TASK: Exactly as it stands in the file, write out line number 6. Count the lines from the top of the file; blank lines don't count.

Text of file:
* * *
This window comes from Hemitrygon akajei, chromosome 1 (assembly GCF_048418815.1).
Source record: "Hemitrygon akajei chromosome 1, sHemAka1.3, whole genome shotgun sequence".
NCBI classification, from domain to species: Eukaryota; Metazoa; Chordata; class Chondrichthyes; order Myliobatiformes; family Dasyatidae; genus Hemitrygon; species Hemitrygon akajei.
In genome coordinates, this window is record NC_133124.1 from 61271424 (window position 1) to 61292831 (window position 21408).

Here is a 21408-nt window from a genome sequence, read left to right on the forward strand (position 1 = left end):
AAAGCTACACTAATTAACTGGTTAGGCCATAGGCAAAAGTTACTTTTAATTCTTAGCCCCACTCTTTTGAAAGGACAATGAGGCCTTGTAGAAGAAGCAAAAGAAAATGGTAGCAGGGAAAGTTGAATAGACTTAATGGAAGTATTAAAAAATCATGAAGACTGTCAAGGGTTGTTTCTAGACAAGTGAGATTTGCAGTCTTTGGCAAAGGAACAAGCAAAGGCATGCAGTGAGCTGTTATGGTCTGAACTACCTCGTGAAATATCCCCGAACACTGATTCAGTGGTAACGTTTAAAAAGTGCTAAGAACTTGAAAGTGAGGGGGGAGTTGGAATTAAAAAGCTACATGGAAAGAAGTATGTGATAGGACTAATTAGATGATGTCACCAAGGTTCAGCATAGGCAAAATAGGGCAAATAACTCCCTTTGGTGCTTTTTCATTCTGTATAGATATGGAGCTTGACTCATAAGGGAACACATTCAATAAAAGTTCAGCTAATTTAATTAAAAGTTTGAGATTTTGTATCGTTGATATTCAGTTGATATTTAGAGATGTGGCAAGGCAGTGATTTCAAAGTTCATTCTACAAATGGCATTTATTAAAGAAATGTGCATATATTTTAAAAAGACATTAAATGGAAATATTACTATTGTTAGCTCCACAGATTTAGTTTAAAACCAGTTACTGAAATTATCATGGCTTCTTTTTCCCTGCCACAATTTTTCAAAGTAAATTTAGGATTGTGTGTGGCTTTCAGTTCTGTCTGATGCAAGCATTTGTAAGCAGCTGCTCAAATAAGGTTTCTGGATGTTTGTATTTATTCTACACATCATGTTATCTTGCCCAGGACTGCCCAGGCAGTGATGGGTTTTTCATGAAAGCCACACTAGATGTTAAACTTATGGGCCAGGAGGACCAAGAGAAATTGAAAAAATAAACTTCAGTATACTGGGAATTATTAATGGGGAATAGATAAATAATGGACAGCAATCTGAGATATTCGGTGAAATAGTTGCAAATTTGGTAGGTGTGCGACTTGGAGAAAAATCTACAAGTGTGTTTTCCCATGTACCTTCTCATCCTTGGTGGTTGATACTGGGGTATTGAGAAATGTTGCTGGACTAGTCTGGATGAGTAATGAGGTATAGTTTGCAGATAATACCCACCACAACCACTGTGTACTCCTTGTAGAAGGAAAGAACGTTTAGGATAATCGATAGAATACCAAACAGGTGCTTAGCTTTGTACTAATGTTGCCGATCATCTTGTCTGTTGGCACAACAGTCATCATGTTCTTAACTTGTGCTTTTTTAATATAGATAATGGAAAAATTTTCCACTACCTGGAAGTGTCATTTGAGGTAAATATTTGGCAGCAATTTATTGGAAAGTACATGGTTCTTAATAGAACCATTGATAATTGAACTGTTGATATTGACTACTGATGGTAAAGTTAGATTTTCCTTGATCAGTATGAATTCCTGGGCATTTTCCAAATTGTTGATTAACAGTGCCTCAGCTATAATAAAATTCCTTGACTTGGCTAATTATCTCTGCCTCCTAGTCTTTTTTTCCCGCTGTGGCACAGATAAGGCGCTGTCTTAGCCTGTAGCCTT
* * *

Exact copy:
AAAGCTACACTAATTAACTGGTTAGGCCATAGGCAAAAGTTACTTTTAATTCTTAGCCCCACTCTTTTGAAAGGACAATGAGGCCTTGTAGAAGAAGCAAAAGAAAATGGTAGCAGGGAAAGTTGAATAGACTTAATGGAAGTATTAAAAAATCATGAAGACTGTCAAGGGTTGTTTCTAGACAAGTGAGATTTGCAGTCTTTGGCAAAGGAACAAGCAAAGGCATGCAGTGAGCTGTTATGGTCTGAACTACCTCGTGAAATATCCCCGAACACTGATTCAGTGGTAACGTTTAAAAAGTGCTAAGAACTTGAAAGTGAGGGGGGAGTTGGAATTAAAAAGCTACATGGAAAGAAGTATGTGATAGGACTAATTAGATGATGTCACCAAGGTTCAGCATAGGCAAAATAGGGCAAATAACTCCCTTTGGTGCTTTTTCATTCTGTATAGATATGGAGCTTGACTCATAAGGGAACACATTCAATAAAAGTTCAGCTAATTTAATTAAAAGTTTGAGATTTTGTATCGTTGATATTCAGTTGATATTTAGAGATGTGGCAAGGCAGTGATTTCAAAGTTCATTCTACAAATGGCATTTATTAAAGAAATGTGCATATATTTTAAAAAGACATTAAATGGAAATATTACTATTGTTAGCTCCACAGATTTAGTTTAAAACCAGTTACTGAAATTATCATGGCTTCTTTTTCCCTGCCACAATTTTTCAAAGTAAATTTAGGATTGTGTGTGGCTTTCAGTTCTGTCTGATGCAAGCATTTGTAAGCAGCTGCTCAAATAAGGTTTCTGGATGTTTGTATTTATTCTACACATCATGTTATCTTGCCCAGGACTGCCCAGGCAGTGATGGGTTTTTCATGAAAGCCACACTAGATGTTAAACTTATGGGCCAGGAGGACCAAGAGAAATTGAAAAAATAAACTTCAGTATACTGGGAATTATTAATGGGGAATAGATAAATAATGGACAGCAATCTGAGATATTCGGTGAAATAGTTGCAAATTTGGTAGGTGTGCGACTTGGAGAAAAATCTACAAGTGTGTTTTCCCATGTACCTTCTCATCCTTGGTGGTTGATACTGGGGTATTGAGAAATGTTGCTGGACTAGTCTGGATGAGTAATGAGGTATAGTTTGCAGATAATACCCACCACAACCACTGTGTACTCCTTGTAGAAGGAAAGAACGTTTAGGATAATCGATAGAATACCAAACAGGTGCTTAGCTTTGTACTAATGTTGCCGATCATCTTGTCTGTTGGCACAACAGTCATCATGTTCTTAACTTGTGCTTTTTTAATATAGATAATGGAAAAATTTTCCACTACCTGGAAGTGTCATTTGAGGTAAATATTTGGCAGCAATTTATTGGAAAGTACATGGTTCTTAATAGAACCATTGATAATTGAACTGTTGATATTGACTACTGATGGTAAAGTTAGATTTTCCTTGATCAGTATGAATTCCTGGGCATTTTCCAAATTGTTGATTAACAGTGCCTCAGCTATAATAAAATTCCTTGACTTGGCTAATTATCTCTGCCTCCTAGTCTTTTTTTCCCGCTGTGGCACAGATAAGGCGCTGTCTTAGCCTGTAGCCTT